If cinema is itself art, then what better medium to really explore the lives of some of the greatest artists of our time? With cinematographers using their palette of light and shadow, and screenwriters drawing entire worlds with their fine-tipped words, they work together to depict these master painters, as they bestow upon the world some of the most important examples of skill and craftsmanship in history.
Writer-director Mike Leigh is the latest cinematic artist to tackle a biographical tale of a great master, with Mr. Turner heading for theatres soon (October 31st 2014 in the UK, December 19th in the US). Exploring the life and times of Joseph Mallord William Turner – an especially prolific English romantic landscape painter working in the 1800s – the film premiered at the 2014 Cannes Film Festival, where cinematographer Dick Pope won a special jury prize and lead actor Timothy Spall won Best Actor. Often referred to as “the painter of light,” Turner was regarded as something of a controversial and radical figure amidst the artistic community of his day, and Leigh’s film works to capture that fiery, revolutionary spirit.
Leigh is, himself, a somewhat radical filmmaker – known to confront controversial social issues in his work and making films in a relatively unconventional way. He is known to rely heavily on extended preparatory periods of improvisation, rather than scripts. With films such as Naked, Secrets And Lies, and Vera Drake among those populating his resume, his reputation is of an artist that seeks to document life within its grounded reality, as opposed to manufacturing realms of fantasy. This being the case, his take on the character of J. M. W. Turner should prove to be a fascinating thing – Turner having created works regarded as almost abstract, imbued with an atmosphere bordering on tactile.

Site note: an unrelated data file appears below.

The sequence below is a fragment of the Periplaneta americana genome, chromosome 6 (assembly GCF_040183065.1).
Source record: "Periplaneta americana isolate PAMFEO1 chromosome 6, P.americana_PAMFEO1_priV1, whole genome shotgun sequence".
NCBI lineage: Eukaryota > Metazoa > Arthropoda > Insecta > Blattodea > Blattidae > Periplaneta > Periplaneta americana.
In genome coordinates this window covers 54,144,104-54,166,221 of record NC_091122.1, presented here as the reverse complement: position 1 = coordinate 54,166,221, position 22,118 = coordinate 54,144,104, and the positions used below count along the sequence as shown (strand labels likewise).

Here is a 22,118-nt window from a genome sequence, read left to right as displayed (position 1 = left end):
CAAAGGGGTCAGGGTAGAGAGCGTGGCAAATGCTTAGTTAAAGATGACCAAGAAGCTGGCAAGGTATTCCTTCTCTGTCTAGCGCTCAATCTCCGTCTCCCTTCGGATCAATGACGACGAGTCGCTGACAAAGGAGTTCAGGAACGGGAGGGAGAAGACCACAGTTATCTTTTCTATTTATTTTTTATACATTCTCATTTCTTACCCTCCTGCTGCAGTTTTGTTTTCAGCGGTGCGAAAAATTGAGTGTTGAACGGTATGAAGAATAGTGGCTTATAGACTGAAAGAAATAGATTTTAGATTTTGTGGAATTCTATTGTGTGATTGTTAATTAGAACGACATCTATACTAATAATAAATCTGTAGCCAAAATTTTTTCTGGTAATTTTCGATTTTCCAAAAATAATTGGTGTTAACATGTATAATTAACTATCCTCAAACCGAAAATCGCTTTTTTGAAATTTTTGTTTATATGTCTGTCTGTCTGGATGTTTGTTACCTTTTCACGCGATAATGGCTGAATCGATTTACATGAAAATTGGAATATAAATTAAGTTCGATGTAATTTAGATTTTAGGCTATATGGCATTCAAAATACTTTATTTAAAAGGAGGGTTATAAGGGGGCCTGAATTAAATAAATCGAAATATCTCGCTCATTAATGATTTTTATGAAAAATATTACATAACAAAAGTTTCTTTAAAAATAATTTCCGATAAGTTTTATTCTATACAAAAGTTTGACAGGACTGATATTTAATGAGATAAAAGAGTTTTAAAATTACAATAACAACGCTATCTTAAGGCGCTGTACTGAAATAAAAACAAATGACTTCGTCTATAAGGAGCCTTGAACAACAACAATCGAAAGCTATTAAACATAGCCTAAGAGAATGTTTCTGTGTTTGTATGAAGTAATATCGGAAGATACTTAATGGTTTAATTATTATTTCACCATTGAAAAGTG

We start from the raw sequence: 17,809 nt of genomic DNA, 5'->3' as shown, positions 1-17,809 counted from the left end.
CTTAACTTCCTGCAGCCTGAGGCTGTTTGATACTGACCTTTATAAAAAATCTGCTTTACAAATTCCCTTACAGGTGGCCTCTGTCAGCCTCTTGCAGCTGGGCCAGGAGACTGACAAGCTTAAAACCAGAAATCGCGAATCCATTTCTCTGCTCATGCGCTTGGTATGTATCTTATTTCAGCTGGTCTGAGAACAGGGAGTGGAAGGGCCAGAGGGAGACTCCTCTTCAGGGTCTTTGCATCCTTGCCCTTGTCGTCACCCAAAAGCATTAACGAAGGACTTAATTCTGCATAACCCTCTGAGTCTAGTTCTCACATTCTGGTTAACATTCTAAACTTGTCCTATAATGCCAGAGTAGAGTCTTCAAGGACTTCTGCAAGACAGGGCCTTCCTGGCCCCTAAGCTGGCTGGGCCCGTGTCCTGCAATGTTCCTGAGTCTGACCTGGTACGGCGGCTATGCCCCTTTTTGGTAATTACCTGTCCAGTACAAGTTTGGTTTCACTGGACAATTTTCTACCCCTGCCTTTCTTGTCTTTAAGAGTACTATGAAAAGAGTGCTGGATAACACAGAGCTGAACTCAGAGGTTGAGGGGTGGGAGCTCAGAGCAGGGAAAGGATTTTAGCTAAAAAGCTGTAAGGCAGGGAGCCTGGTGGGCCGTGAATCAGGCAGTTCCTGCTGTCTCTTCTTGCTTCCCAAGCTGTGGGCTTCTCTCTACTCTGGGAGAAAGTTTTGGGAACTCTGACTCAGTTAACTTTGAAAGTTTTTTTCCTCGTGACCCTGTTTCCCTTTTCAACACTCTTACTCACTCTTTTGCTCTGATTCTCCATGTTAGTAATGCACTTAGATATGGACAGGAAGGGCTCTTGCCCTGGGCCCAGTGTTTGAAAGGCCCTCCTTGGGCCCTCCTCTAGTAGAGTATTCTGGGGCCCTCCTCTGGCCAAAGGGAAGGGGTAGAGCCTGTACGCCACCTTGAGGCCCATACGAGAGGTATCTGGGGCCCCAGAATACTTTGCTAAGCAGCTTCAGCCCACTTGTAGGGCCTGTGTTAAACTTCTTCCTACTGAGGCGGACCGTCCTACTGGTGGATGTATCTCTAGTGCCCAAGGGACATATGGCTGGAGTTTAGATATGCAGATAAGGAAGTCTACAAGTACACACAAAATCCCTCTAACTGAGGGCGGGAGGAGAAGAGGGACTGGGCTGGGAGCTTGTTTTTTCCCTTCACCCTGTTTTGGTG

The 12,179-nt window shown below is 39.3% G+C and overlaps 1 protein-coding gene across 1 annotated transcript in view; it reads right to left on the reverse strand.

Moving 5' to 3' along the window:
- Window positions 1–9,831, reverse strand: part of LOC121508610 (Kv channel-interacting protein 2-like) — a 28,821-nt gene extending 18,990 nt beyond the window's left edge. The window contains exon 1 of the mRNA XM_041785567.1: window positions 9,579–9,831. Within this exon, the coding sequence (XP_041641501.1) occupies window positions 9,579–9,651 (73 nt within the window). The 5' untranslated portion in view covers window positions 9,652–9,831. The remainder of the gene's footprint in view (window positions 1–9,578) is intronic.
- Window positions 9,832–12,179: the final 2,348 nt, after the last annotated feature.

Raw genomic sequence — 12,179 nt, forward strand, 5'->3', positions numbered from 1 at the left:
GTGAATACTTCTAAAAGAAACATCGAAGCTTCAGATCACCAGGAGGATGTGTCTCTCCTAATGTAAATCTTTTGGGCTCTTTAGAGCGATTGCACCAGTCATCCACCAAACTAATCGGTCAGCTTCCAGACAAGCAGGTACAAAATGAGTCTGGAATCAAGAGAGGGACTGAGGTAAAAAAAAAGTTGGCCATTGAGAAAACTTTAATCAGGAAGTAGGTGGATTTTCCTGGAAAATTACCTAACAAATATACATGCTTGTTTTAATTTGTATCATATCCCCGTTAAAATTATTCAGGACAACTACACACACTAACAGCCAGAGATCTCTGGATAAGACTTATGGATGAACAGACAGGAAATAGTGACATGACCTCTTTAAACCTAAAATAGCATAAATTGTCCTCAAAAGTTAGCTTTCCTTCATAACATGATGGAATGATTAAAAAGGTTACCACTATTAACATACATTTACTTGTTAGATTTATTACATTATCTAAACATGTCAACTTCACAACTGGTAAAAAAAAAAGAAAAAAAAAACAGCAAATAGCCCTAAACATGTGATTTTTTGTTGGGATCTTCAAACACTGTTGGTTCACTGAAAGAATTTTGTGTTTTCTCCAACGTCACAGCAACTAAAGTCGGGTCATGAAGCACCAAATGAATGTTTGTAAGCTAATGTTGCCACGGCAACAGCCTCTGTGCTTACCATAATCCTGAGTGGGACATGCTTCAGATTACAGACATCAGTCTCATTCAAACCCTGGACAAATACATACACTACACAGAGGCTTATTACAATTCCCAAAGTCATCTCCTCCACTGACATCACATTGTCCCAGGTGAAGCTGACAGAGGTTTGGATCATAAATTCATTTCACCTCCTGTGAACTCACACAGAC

Lead actor Timothy Spall is one of a number of actors that regularly collaborate with Leigh on film – a group that includes Lesley Manville (also in Mr. Turner), Jim Broadbent, Sally Hawkins, Ruth Sheen and David Thewlis. Indeed, the determination of this filmmaker to ‘find the film’ through exploration of theme and plot along with his cast leads to a signature style – in much the same way as Turner himself had. It perhaps takes an artist to truly understand the mind and motivation of another, which is arguably why films about such creative souls make for deeply enthralling and compelling viewing.
Featuring projects that focus on some of the most influential artists in history – across continents and hundreds of years – we celebrate the upcoming release of Mr. Turner with seven of the best films about artists.